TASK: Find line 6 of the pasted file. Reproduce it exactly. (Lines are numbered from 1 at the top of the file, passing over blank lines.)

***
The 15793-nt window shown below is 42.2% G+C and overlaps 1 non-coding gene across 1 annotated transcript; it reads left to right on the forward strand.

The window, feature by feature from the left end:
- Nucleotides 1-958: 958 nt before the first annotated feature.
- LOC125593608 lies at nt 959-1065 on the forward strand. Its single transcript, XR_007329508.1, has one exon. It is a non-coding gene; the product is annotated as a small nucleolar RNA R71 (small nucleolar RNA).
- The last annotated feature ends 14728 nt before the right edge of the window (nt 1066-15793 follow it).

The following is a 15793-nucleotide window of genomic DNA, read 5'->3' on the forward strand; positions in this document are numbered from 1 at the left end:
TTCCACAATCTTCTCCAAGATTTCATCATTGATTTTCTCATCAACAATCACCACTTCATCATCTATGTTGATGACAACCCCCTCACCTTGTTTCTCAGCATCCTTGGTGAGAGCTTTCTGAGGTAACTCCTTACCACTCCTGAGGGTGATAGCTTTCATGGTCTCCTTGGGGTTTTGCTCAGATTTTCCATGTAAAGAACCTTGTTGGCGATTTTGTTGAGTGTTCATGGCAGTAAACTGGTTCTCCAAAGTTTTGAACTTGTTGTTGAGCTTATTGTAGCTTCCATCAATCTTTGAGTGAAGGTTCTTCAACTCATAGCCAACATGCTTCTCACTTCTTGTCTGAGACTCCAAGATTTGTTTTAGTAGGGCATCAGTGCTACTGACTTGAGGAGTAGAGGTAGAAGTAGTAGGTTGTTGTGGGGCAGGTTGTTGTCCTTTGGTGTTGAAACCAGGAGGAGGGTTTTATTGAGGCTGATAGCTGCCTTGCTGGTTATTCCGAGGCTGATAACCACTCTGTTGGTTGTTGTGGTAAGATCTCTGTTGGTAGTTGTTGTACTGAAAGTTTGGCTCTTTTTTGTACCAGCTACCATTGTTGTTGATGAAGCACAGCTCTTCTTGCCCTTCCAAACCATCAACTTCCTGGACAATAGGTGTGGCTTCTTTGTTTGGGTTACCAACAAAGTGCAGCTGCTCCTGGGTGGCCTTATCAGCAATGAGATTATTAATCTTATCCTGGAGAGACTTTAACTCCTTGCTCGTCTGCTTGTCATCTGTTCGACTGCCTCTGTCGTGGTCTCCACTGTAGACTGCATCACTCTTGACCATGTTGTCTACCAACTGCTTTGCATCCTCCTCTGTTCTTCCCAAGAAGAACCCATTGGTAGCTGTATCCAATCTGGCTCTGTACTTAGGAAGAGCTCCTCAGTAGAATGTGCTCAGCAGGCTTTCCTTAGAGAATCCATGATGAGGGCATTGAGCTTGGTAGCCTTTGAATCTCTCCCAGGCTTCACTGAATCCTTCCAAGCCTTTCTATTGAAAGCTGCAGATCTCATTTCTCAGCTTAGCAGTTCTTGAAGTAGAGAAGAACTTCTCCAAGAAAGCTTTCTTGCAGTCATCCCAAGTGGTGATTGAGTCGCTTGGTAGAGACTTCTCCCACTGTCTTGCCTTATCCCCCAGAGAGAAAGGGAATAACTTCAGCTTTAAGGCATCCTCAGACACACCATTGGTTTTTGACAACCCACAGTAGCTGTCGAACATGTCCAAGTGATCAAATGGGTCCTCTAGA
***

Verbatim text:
The following is a 15793-nucleotide window of genomic DNA, read 5'->3' on the forward strand; positions in this document are numbered from 1 at the left end: